“The problem is that creating mobile apps is both time-consuming and difficult. As a result, backlogs are often an issue,” it added. Some 62% of IT managers said they have a backlog of projects stacking up because they can’t meet the current level of demand. About 9%of them admitted they have a huge backlog – with more than 10 projects to complete. Notably, IT staff working in technology or financial services industries were the most likely to report having a backlog.

 

Finding and Hiring Skilled Developers is Getting Harder. Because app developers with highly sought after skills can be difficult to find and expensive to hire, most organizations don’t have all of the skills that they need in house. 44 percent of organizations reported a knowledge gap in the skills – especially those needed to build and deliver mobile apps. More than one-third (37%) said outright they face challenges hiring the right people. 

 

“The number of apps IT managers are being asked to build are continuing to go up and up,” Rotter said. “More mobile, more integration, and more data driven apps. So they are at a crisis point, where they’re saying, ‘Look, I can’t do anything more with the skills I have. I can’t outbid Google or Facebook for prime app development talent.’ So, they feel they don’t have a lot of options. The move to a low-code app platform is proving a solution in reality.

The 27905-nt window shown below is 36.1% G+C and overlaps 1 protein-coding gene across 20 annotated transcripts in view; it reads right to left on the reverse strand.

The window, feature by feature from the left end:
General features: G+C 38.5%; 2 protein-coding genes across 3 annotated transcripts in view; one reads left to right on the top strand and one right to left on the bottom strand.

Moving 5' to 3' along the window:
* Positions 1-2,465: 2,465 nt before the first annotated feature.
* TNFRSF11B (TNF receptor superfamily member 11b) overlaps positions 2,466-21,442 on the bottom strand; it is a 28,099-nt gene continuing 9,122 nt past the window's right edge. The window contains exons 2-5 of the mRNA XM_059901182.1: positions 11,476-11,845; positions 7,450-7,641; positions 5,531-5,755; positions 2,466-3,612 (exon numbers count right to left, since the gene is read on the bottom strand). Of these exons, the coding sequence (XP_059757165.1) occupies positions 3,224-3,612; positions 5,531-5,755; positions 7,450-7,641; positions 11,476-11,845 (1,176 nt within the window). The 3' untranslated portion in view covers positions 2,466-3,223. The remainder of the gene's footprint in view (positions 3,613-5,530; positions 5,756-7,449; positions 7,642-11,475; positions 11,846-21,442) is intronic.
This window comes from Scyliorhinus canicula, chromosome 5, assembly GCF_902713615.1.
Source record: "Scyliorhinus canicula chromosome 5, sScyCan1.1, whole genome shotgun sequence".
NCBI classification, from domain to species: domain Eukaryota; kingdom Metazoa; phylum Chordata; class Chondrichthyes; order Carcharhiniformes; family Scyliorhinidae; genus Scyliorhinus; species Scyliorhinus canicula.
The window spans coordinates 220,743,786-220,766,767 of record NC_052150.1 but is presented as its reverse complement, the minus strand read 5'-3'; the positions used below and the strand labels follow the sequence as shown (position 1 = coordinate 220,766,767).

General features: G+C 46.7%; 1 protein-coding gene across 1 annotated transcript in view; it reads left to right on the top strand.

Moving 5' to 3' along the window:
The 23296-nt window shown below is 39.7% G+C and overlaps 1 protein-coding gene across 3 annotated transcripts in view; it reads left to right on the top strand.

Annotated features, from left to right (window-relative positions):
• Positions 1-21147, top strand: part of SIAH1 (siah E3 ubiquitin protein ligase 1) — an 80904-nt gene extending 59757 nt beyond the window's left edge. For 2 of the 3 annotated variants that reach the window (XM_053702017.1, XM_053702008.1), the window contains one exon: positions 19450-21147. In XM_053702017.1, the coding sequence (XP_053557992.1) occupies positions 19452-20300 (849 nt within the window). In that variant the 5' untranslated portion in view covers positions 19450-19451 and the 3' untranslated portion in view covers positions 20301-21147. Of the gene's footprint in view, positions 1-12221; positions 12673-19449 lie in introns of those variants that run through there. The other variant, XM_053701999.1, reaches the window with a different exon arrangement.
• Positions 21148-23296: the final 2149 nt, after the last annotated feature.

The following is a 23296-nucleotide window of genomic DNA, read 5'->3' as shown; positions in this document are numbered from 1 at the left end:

Adoption of Low-Code Platforms to Build Apps is on the Rise. “With so many companies facing pressures to be more productive, low-code [platforms] have really gone mainstream,” Rotter told IDN.Going back 5-10 years, many low-code platforms were good at letting you build a model-driven process-oriented workflow. But, you weren’t building real apps. Today, you can.”

 

And the range of apps possible with low-code has really expanded, he added. “With OutSystems, people are building all sorts of apps. I mean they run the gamut, anywhere from a simple field service app, or a really rich mobile app with access to all sorts of data -- and even a full ERP-style inventory management application,” he said.  

 

“There a growing range of use cases for low-code, mostly because of the speed it gives customers, and how quickly they can get comfortable with a new methodology,” Rotter said. In fact, the survey noted growing awareness – and adoption – of low-code platforms to address the issues of growing backlogs and lack of skilled developers.   “While low-code development is still in its early days of adoption, companies that have been using it are seeing noticeable differences in two key areas: App development times go down, as does their reliance on outsourced IT. (These benefits also save on the cost of building apps as well).